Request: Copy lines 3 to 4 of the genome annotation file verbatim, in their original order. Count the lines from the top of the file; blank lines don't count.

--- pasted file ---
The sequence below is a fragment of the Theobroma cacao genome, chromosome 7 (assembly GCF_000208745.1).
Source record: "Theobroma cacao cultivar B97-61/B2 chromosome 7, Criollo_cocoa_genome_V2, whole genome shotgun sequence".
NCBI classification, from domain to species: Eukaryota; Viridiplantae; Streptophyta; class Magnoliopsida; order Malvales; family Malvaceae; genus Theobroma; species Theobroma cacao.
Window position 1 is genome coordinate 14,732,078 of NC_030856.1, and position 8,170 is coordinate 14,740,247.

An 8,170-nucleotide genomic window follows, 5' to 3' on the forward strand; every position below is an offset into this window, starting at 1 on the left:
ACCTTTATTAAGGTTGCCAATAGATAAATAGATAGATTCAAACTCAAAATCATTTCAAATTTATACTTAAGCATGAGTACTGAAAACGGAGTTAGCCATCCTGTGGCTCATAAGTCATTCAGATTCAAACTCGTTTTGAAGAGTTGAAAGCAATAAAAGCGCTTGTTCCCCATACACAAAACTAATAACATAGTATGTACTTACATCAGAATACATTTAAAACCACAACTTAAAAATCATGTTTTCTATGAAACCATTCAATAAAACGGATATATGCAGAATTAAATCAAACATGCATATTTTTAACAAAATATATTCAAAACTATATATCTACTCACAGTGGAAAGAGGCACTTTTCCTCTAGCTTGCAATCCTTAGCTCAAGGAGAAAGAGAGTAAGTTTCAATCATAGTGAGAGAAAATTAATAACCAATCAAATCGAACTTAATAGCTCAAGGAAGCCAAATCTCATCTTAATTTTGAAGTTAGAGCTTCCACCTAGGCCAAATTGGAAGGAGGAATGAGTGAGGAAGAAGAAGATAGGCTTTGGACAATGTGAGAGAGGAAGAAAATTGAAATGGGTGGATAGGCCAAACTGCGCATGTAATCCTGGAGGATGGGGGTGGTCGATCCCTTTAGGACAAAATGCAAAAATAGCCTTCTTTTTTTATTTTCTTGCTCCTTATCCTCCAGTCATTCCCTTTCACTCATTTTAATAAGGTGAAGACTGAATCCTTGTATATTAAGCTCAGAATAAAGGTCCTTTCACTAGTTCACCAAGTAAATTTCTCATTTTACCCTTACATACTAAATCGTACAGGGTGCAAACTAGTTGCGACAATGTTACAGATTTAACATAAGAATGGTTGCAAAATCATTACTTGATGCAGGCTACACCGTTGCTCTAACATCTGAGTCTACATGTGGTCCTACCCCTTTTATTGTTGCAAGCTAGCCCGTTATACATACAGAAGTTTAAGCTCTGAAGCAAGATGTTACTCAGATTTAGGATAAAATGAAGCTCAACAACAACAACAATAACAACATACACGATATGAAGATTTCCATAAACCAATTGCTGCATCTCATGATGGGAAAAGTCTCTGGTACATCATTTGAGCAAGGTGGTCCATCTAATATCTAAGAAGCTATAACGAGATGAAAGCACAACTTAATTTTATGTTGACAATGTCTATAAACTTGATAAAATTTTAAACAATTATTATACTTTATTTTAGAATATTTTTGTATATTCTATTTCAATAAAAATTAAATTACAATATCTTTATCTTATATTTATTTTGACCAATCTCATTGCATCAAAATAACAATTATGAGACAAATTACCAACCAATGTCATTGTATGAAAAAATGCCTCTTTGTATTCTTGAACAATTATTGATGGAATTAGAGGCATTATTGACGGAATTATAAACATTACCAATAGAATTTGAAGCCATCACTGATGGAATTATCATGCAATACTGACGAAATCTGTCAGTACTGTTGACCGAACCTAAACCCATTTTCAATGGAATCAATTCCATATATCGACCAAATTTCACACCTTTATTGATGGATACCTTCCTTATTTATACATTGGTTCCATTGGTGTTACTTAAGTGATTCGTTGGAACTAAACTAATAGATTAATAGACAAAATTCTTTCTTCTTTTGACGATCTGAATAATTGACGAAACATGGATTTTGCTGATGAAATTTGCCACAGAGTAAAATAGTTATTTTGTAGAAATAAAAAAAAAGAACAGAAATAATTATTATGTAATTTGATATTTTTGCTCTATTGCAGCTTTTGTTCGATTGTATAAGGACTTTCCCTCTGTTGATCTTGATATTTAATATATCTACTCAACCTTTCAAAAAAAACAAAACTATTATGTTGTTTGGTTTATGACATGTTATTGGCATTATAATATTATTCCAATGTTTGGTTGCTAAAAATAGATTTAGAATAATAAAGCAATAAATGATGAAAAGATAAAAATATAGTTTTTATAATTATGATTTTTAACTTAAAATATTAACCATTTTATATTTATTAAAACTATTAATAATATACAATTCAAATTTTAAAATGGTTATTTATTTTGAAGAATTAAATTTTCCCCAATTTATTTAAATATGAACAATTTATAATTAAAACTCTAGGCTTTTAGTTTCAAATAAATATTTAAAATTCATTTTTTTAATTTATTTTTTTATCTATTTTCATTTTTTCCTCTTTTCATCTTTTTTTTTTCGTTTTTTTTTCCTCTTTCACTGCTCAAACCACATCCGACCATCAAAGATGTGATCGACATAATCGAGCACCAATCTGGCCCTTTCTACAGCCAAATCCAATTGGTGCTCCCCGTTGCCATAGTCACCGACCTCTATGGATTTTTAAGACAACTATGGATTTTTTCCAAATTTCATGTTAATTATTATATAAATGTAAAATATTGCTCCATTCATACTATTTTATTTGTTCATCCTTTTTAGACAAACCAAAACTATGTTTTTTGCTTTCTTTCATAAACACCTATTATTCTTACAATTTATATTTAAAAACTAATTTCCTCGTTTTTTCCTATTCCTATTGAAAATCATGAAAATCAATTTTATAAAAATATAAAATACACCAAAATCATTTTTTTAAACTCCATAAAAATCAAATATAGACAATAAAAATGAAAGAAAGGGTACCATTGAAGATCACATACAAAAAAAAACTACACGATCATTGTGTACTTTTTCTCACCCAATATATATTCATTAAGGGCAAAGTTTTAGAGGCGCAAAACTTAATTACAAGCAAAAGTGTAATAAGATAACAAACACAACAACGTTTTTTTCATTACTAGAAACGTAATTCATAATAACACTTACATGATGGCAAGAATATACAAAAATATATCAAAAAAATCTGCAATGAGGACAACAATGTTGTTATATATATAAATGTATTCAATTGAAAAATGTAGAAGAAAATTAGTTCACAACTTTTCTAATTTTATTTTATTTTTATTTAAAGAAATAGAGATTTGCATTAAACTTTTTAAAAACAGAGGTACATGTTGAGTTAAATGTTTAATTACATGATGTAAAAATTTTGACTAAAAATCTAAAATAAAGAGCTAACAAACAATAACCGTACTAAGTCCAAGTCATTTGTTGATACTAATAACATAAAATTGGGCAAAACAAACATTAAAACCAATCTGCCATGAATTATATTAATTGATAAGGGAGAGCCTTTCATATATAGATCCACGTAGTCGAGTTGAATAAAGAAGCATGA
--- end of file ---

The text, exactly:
NCBI classification, from domain to species: Eukaryota; Viridiplantae; Streptophyta; class Magnoliopsida; order Malvales; family Malvaceae; genus Theobroma; species Theobroma cacao.
Window position 1 is genome coordinate 14,732,078 of NC_030856.1, and position 8,170 is coordinate 14,740,247.